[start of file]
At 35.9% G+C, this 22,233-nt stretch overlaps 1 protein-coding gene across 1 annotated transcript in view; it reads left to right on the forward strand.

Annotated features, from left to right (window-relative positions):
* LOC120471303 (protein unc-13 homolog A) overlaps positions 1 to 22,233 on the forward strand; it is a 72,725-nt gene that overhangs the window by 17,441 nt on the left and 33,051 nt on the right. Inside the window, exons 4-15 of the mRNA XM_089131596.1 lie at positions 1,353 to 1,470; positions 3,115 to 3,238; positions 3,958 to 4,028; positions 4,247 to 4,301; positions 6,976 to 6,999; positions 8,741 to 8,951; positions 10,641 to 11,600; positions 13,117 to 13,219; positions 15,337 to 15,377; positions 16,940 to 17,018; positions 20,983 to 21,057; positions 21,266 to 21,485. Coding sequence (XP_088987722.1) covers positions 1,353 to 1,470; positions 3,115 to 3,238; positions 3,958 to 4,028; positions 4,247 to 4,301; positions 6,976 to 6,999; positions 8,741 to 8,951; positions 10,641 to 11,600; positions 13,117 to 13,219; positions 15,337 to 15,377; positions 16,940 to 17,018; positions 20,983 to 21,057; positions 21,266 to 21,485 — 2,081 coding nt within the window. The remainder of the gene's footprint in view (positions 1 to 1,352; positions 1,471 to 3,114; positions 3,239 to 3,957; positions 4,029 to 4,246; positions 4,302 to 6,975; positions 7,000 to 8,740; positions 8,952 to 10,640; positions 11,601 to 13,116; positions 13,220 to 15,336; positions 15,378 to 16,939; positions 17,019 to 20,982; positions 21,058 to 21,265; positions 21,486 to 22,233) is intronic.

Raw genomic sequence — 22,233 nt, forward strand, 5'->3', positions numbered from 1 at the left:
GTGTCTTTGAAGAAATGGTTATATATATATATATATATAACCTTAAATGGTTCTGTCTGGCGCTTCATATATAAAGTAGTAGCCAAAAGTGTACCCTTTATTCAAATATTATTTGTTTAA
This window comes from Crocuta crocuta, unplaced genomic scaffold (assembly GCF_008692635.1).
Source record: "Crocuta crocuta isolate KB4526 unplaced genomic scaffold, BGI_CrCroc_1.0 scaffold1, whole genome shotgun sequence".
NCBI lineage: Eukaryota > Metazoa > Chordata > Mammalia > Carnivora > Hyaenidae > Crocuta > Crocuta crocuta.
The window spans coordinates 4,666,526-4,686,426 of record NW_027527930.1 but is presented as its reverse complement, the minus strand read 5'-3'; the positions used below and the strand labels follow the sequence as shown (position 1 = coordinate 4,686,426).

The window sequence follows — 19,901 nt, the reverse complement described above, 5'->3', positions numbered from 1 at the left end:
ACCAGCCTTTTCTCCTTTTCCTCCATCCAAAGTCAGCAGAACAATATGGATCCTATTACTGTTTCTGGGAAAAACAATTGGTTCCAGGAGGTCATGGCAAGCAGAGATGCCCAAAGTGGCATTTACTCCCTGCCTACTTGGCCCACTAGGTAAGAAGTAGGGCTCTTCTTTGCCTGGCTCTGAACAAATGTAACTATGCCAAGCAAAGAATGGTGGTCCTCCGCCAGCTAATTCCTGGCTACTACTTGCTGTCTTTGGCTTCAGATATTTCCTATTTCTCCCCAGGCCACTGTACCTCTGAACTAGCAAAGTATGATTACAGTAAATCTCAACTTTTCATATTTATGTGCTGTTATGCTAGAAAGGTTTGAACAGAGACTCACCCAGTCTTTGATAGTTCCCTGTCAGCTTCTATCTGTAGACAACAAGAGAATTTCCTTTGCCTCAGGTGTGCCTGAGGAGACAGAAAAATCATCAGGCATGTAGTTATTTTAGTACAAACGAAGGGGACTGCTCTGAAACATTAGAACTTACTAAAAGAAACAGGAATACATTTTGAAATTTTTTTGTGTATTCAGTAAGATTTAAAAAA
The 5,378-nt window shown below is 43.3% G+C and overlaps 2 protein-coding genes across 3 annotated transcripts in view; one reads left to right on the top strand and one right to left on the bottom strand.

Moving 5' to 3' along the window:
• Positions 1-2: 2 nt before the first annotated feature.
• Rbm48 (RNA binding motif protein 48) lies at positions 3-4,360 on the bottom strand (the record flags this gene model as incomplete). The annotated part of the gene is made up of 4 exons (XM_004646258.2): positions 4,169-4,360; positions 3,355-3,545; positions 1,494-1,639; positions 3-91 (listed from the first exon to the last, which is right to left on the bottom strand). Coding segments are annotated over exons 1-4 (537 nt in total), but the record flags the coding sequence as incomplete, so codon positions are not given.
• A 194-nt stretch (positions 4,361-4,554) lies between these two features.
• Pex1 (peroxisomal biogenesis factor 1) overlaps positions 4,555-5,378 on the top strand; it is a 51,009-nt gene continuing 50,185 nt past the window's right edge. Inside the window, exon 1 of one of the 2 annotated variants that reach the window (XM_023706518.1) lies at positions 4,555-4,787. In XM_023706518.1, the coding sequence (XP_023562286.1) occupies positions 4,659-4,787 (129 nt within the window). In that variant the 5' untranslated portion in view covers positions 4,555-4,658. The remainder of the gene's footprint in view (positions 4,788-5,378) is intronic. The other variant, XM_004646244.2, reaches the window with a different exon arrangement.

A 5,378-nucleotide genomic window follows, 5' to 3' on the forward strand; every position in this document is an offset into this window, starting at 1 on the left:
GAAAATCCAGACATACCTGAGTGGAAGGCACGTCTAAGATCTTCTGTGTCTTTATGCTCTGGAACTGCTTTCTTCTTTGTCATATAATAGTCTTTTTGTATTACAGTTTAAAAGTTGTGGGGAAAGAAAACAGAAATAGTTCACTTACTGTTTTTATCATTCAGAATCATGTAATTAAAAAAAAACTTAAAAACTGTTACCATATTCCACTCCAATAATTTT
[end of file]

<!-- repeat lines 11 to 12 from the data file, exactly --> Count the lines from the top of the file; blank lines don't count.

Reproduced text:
ACCAGCCTTTTCTCCTTTTCCTCCATCCAAAGTCAGCAGAACAATATGGATCCTATTACTGTTTCTGGGAAAAACAATTGGTTCCAGGAGGTCATGGCAAGCAGAGATGCCCAAAGTGGCATTTACTCCCTGCCTACTTGGCCCACTAGGTAAGAAGTAGGGCTCTTCTTTGCCTGGCTCTGAACAAATGTAACTATGCCAAGCAAAGAATGGTGGTCCTCCGCCAGCTAATTCCTGGCTACTACTTGCTGTCTTTGGCTTCAGATATTTCCTATTTCTCCCCAGGCCACTGTACCTCTGAACTAGCAAAGTATGATTACAGTAAATCTCAACTTTTCATATTTATGTGCTGTTATGCTAGAAAGGTTTGAACAGAGACTCACCCAGTCTTTGATAGTTCCCTGTCAGCTTCTATCTGTAGACAACAAGAGAATTTCCTTTGCCTCAGGTGTGCCTGAGGAGACAGAAAAATCATCAGGCATGTAGTTATTTTAGTACAAACGAAGGGGACTGCTCTGAAACATTAGAACTTACTAAAAGAAACAGGAATACATTTTGAAATTTTTTTGTGTATTCAGTAAGATTTAAAAAA
The 5,378-nt window shown below is 43.3% G+C and overlaps 2 protein-coding genes across 3 annotated transcripts in view; one reads left to right on the top strand and one right to left on the bottom strand.